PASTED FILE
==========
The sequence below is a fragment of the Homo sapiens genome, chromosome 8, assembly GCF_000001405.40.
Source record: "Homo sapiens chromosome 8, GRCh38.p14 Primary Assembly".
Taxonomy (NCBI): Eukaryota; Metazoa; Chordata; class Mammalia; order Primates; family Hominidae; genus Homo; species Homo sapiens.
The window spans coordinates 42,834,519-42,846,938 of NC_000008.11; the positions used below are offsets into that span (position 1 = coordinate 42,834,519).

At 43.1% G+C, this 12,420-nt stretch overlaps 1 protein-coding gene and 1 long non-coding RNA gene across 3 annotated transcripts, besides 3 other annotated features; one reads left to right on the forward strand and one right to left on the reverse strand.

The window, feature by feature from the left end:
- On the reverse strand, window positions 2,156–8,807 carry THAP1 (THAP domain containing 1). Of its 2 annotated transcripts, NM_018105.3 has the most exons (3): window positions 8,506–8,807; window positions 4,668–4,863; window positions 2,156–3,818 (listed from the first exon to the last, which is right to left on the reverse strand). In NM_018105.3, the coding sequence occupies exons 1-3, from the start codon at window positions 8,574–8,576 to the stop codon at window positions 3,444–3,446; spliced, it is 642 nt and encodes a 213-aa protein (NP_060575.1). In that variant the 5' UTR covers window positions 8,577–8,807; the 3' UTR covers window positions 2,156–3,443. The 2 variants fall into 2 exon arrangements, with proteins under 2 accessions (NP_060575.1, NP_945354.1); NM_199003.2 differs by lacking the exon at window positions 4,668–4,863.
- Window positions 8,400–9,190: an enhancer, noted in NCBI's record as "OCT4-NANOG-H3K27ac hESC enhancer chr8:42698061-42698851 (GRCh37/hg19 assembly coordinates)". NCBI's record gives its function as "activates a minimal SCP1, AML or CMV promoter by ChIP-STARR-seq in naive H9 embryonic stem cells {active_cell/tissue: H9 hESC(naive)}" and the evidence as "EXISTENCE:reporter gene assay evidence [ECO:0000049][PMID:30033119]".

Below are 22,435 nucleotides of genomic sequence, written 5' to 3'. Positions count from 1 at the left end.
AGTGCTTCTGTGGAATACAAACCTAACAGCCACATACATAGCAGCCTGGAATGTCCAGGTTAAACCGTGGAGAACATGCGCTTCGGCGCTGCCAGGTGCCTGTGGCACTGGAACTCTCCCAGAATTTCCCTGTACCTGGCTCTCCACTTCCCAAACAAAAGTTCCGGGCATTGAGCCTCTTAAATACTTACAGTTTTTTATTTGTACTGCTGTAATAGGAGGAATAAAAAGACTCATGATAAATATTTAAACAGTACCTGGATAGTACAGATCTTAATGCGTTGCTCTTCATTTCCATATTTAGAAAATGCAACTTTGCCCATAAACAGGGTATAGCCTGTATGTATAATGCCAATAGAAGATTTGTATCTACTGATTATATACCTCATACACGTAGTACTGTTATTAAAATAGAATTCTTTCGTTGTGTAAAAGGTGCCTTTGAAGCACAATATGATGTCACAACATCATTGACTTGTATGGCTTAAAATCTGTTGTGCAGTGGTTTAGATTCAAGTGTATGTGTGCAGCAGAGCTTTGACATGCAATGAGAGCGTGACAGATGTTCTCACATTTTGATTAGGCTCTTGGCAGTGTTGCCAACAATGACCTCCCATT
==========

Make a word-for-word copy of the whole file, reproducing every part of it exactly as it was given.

The sequence below is a fragment of the Homo sapiens genome, chromosome 8, assembly GCF_000001405.40.
Source record: "Homo sapiens chromosome 8, GRCh38.p14 Primary Assembly".
Taxonomy (NCBI): Eukaryota; Metazoa; Chordata; class Mammalia; order Primates; family Hominidae; genus Homo; species Homo sapiens.
The window spans coordinates 42,834,519-42,846,938 of NC_000008.11; the positions used below are offsets into that span (position 1 = coordinate 42,834,519).

At 43.1% G+C, this 12,420-nt stretch overlaps 1 protein-coding gene and 1 long non-coding RNA gene across 3 annotated transcripts, besides 3 other annotated features; one reads left to right on the forward strand and one right to left on the reverse strand.

The window, feature by feature from the left end:
- On the reverse strand, window positions 2,156–8,807 carry THAP1 (THAP domain containing 1). Of its 2 annotated transcripts, NM_018105.3 has the most exons (3): window positions 8,506–8,807; window positions 4,668–4,863; window positions 2,156–3,818 (listed from the first exon to the last, which is right to left on the reverse strand). In NM_018105.3, the coding sequence occupies exons 1-3, from the start codon at window positions 8,574–8,576 to the stop codon at window positions 3,444–3,446; spliced, it is 642 nt and encodes a 213-aa protein (NP_060575.1). In that variant the 5' UTR covers window positions 8,577–8,807; the 3' UTR covers window positions 2,156–3,443. The 2 variants fall into 2 exon arrangements, with proteins under 2 accessions (NP_060575.1, NP_945354.1); NM_199003.2 differs by lacking the exon at window positions 4,668–4,863.
- Window positions 8,400–9,190: an enhancer, noted in NCBI's record as "OCT4-NANOG-H3K27ac hESC enhancer chr8:42698061-42698851 (GRCh37/hg19 assembly coordinates)". NCBI's record gives its function as "activates a minimal SCP1, AML or CMV promoter by ChIP-STARR-seq in naive H9 embryonic stem cells {active_cell/tissue: H9 hESC(naive)}" and the evidence as "EXISTENCE:reporter gene assay evidence [ECO:0000049][PMID:30033119]".

Below are 22,435 nucleotides of genomic sequence, written 5' to 3'. Positions count from 1 at the left end.
AGTGCTTCTGTGGAATACAAACCTAACAGCCACATACATAGCAGCCTGGAATGTCCAGGTTAAACCGTGGAGAACATGCGCTTCGGCGCTGCCAGGTGCCTGTGGCACTGGAACTCTCCCAGAATTTCCCTGTACCTGGCTCTCCACTTCCCAAACAAAAGTTCCGGGCATTGAGCCTCTTAAATACTTACAGTTTTTTATTTGTACTGCTGTAATAGGAGGAATAAAAAGACTCATGATAAATATTTAAACAGTACCTGGATAGTACAGATCTTAATGCGTTGCTCTTCATTTCCATATTTAGAAAATGCAACTTTGCCCATAAACAGGGTATAGCCTGTATGTATAATGCCAATAGAAGATTTGTATCTACTGATTATATACCTCATACACGTAGTACTGTTATTAAAATAGAATTCTTTCGTTGTGTAAAAGGTGCCTTTGAAGCACAATATGATGTCACAACATCATTGACTTGTATGGCTTAAAATCTGTTGTGCAGTGGTTTAGATTCAAGTGTATGTGTGCAGCAGAGCTTTGACATGCAATGAGAGCGTGACAGATGTTCTCACATTTTGATTAGGCTCTTGGCAGTGTTGCCAACAATGACCTCCCATT